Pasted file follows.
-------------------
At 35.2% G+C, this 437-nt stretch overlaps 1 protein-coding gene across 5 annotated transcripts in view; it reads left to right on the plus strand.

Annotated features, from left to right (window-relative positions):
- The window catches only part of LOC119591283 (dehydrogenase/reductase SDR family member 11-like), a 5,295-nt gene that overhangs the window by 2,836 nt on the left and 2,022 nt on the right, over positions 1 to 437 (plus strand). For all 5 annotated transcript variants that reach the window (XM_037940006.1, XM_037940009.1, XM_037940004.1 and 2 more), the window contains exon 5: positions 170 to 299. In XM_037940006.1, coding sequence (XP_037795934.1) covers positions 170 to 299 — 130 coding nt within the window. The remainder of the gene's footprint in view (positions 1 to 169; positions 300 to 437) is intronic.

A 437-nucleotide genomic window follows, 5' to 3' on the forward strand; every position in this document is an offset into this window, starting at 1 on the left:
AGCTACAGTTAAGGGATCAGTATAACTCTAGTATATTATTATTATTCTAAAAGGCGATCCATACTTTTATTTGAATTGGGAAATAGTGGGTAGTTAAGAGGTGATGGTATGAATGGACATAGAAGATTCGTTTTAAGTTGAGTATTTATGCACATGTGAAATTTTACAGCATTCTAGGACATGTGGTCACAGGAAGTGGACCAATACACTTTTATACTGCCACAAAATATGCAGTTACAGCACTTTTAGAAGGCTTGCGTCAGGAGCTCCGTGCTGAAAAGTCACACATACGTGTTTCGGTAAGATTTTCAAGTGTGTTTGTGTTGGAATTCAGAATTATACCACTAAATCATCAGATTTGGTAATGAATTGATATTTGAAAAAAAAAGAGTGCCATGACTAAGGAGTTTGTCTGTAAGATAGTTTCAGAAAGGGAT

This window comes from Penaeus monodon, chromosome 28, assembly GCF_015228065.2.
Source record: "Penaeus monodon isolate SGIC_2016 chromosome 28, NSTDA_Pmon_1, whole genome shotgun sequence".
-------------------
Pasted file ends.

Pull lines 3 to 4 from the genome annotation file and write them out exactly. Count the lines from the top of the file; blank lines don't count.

- The window catches only part of LOC119591283 (dehydrogenase/reductase SDR family member 11-like), a 5,295-nt gene that overhangs the window by 2,836 nt on the left and 2,022 nt on the right, over positions 1 to 437 (plus strand). For all 5 annotated transcript variants that reach the window (XM_037940006.1, XM_037940009.1, XM_037940004.1 and 2 more), the window contains exon 5: positions 170 to 299. In XM_037940006.1, coding sequence (XP_037795934.1) covers positions 170 to 299 — 130 coding nt within the window. The remainder of the gene's footprint in view (positions 1 to 169; positions 300 to 437) is intronic.

A 437-nucleotide genomic window follows, 5' to 3' on the forward strand; every position in this document is an offset into this window, starting at 1 on the left: